Bell Shelter, meanwhile, gains funding approval for 225 beds, some of which will be reserved for veterans.
A typical work day for Krystina Robinson sounds something like this:
“So, what are you passionate about?”
“What excites you?”
“Where do you want to be long term?”
By the questions alone, you might mistake her for a high school guidance counselor. But what Robinson’s actually doing—intake at The Salvation Army Compton Corps for veterans in need of housing, employment and other resources—will shape an increasingly critical pillar of The Salvation Army’s service to vets moving forward.
Why? The Haven, The Salvation Army’s mainstay program for vets in Southern California, will move on from its brick-and-mortar location at the West Los Angeles Veterans Administration (VA) complex, after its contract with the VA expires Sept. 30.
It marks the end of an era.
The Haven has served roughly 2,500 veterans annually, and has been The Salvation Army’s largest residential program for veterans in the Western Territory since its inception in 1994. Notably, the facility’s housed 270 beds of emergency and transitional housing, some of which are being transferred over to The Salvation Army Bell Shelter to help ease the transition.
Already, 95 beds (plus staff members) from the Haven’s “Victory Place“ substance abuse program have moved over to Bell Shelter, and 30 more will follow Oct. 1, according to Steve Lytle, Bell Shelter Director.
After the VA cancelled all existing grant per diem contracts nationwide, Bell Shelter applied for 225 additional beds under several new program models and was conditionally selected for funding for all of those beds. Though not all of those will be designated for veterans, the news marks at least a small victory for those serving this vulnerable population.
“Luckily, we were able to retain the beds through this transition of contracts,” Lytle said. “And I think it’s critical that we continue to work closely with the VA to serve [vets].”
Indeed, it is. According to a recent report from the Los Angeles County Homeless Authority, veteran homelessness surged 57 percent from 2016—easily outpacing the 23 percent uptick in general homelessness over the same period.
“I think that really highlights the need for everyone to work together, so that we get these folks housed, and provided with the services they need as quickly as possible,” Lytle said.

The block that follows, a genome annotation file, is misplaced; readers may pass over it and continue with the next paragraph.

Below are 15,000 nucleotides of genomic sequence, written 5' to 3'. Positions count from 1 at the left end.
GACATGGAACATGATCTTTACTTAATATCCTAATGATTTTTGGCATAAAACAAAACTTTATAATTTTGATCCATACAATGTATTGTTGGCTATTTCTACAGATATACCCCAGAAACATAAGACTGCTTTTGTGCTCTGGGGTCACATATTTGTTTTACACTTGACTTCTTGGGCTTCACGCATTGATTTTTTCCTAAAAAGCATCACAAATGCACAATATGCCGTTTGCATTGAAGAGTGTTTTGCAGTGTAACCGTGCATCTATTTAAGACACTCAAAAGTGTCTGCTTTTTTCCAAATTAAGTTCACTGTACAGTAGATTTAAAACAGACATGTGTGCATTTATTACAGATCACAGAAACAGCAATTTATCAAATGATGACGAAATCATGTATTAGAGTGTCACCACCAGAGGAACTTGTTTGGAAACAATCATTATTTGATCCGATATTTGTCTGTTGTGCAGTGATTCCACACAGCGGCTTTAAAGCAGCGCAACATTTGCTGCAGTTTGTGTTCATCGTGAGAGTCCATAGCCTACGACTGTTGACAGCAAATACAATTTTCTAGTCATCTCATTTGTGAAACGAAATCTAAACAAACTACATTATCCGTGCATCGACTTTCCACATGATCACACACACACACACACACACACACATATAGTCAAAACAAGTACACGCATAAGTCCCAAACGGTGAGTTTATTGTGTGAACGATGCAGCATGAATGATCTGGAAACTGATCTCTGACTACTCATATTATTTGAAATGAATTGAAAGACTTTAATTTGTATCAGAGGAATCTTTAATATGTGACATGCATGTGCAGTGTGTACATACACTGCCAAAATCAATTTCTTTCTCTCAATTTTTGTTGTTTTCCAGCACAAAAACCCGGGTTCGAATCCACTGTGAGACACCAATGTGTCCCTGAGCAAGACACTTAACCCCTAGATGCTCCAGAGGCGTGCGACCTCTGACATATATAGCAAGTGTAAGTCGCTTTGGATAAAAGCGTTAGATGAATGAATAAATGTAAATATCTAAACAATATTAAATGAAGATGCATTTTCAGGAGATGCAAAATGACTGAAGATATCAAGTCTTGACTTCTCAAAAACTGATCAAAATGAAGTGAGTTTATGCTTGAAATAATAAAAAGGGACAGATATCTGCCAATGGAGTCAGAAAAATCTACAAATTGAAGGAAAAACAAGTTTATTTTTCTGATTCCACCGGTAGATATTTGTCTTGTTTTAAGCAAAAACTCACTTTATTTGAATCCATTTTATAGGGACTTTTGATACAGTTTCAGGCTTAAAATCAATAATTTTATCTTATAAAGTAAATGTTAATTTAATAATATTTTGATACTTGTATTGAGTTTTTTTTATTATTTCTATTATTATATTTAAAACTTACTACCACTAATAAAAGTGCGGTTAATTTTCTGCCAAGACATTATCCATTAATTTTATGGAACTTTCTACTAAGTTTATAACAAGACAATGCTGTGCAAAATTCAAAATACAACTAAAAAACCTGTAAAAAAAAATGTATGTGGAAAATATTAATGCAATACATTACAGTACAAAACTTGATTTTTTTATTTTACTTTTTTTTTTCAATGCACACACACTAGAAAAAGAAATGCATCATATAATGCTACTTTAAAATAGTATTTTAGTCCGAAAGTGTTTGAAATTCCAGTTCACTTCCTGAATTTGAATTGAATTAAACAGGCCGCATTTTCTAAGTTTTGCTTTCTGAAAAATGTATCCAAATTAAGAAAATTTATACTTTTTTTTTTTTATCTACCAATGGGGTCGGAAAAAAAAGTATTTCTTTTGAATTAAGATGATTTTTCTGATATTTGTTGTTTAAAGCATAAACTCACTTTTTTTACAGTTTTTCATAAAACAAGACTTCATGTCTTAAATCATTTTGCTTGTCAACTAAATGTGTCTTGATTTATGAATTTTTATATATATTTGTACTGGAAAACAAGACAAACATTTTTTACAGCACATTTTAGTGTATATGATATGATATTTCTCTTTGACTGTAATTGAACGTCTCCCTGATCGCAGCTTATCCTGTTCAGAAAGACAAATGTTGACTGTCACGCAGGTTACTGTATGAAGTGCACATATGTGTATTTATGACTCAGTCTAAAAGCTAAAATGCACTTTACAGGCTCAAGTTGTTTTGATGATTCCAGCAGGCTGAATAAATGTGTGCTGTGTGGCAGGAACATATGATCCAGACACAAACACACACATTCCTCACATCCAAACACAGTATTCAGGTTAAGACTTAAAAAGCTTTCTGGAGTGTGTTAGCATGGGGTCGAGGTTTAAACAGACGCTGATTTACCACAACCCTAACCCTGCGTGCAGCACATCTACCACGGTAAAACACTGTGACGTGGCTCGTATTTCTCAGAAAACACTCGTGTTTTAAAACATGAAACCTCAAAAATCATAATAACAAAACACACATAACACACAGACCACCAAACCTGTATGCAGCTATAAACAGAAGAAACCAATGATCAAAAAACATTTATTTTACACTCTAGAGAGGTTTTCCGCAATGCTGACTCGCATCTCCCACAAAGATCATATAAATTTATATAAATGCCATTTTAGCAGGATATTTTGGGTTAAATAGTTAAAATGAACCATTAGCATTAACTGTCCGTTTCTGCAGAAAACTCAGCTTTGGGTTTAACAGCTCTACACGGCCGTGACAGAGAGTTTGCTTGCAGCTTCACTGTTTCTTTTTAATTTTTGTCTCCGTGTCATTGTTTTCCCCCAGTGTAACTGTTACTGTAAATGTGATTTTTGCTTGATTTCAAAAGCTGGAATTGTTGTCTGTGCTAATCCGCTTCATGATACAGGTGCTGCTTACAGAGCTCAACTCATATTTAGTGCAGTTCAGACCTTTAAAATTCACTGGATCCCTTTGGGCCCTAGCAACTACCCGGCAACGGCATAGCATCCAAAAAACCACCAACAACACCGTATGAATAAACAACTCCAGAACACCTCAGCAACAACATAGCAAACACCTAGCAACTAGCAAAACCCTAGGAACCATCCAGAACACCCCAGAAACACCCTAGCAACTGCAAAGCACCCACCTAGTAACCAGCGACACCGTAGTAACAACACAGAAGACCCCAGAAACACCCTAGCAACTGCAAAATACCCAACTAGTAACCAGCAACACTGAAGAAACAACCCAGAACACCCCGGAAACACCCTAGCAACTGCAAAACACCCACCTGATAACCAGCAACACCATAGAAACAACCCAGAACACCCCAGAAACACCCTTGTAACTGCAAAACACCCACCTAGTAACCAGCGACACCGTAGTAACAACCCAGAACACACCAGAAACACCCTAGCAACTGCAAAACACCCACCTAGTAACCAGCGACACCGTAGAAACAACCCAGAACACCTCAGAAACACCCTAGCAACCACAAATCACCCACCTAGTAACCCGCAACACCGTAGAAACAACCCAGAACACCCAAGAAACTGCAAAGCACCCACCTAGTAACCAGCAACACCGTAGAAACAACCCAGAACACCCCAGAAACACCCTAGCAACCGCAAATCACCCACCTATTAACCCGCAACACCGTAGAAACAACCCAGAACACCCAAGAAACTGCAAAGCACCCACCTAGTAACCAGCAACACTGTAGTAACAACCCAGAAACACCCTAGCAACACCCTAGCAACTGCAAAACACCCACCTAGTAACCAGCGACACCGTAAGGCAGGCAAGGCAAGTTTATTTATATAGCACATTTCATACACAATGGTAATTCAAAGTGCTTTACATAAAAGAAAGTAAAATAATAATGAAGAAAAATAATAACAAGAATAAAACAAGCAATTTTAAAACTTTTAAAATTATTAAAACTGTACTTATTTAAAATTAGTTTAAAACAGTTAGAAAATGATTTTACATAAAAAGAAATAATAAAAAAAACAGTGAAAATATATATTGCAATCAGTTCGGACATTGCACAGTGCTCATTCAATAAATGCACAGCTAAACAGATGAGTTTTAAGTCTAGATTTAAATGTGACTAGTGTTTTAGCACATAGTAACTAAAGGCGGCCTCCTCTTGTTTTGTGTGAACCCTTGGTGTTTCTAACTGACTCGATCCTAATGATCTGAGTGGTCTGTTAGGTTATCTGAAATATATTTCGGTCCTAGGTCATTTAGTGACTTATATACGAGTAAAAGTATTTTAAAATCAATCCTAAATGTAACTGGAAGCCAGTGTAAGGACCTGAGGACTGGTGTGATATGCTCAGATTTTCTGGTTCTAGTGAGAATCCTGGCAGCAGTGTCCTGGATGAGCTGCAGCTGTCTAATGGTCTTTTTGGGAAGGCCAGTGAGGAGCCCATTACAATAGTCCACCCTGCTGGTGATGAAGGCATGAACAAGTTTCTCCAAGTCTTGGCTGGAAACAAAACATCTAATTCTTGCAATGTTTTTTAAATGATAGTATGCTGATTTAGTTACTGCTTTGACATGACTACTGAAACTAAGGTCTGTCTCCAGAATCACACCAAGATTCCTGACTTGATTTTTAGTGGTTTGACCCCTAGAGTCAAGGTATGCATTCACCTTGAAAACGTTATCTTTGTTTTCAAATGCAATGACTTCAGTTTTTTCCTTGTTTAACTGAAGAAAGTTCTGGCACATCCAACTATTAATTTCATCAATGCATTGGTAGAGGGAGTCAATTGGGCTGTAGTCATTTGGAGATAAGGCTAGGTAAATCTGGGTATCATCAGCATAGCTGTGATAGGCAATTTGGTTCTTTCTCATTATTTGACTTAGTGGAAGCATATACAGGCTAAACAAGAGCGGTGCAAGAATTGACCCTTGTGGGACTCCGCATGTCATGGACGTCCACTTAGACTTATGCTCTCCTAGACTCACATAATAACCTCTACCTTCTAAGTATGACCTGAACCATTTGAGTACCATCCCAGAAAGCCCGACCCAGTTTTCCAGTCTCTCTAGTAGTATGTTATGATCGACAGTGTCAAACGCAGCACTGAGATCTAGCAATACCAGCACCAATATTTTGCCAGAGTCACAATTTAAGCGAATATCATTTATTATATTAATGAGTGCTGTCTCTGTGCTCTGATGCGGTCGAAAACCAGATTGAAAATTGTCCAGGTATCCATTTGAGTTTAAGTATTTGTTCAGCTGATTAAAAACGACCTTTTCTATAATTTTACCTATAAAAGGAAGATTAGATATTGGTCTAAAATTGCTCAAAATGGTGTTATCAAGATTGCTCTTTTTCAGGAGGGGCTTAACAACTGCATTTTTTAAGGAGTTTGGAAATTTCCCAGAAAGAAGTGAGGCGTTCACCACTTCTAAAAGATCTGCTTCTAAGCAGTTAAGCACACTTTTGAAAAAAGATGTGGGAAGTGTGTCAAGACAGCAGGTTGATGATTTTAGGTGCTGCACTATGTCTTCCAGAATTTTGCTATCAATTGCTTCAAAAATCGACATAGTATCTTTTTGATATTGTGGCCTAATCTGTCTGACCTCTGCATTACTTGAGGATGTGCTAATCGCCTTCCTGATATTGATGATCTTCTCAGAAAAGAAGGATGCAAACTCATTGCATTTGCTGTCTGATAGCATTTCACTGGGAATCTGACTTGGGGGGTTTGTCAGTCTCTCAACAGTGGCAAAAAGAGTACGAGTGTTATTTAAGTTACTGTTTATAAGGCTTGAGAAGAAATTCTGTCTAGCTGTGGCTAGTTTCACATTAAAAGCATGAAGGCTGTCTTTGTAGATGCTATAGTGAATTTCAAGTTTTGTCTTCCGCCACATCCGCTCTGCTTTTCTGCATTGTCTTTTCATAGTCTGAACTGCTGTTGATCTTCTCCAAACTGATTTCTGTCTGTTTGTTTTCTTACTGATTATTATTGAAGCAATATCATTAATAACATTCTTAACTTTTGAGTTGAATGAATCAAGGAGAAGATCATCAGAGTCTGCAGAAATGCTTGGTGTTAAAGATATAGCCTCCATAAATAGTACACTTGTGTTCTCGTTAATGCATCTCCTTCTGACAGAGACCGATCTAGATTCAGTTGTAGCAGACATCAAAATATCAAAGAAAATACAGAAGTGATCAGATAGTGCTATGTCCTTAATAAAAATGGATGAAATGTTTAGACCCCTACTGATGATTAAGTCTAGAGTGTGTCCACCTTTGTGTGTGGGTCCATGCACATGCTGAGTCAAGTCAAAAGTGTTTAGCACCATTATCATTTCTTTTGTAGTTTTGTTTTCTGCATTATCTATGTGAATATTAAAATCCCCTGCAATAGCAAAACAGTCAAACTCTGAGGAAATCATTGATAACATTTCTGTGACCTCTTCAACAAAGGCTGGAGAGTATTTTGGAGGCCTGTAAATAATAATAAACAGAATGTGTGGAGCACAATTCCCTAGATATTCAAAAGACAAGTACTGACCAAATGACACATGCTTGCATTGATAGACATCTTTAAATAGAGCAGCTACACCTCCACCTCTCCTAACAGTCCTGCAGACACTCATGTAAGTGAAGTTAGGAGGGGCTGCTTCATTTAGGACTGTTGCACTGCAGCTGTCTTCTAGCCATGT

But in order to peg away at the housing crisis, they must also address the underlying causes of veteran homelessness. Namely, unemployment.
That’s where Robinson comes in. She’s one of the career development specialists for the Haven’s “Community Integration,” the counterpart to its longtime residential program. This case management element has already taken root in the Compton Corps, where Robinson works, the San Fernando Valley Corps, the Ventura Corps and the Santa Barbara Corps. And soon, it will make a home in four new Southern California offices—Westwood Transitional Village, the Santa Monica Corps, the Burbank Corps and the East Los Angeles Corps.
“For all intents and purposes, half of the Haven is [already] out in the community,” said Pilar Buelna, The Salvation Army Southern California Divisional Director of Social Services.
In addition to the four new offices, they’re also looking to open up the Community Integration programs to the general homeless population—allowing for an even broader reach.
“The great thing going forward is we’re going to be able to extend our services in the community,” Buelna said. “So I think that’s the real positive that’s come out of this. We’re really integrating to fulfill the mission of The Salvation Army.”
Robinson said she’s excited at the prospect of being able to serve more veterans in more locations, but adamant that the same commitment to their well-being be upheld.
“We really just have to meet them where they are, and not just in terms of location,” Robinson said. “We have to figure out, whether they’re actually ready for employment. And yes, the goal is to get them a job. But we really want to find them a career path.”
Therein lies the importance of the initial assessment. Through individualized job search and placement, resource connections to housing, employment and training opportunities and assistance with overcoming barriers to employment, these caseworkers, in many ways, form the cornerstone of The Salvation Army’s service to vets—now more than ever.
One of the veterans who recently came through the Compton office, James, ended up going on to heavy equipment operator school at College of Instrument Technology and securing a well-paying job in the industry. But even for model success stories like his, Robinson said, the line of communication stays open.
“We still keep in touch with all of our veterans for about a year after they find employment, just to make sure they’re still employed and they’re still happy with what they’re doing,” she said. “We just want to be there when they need us.”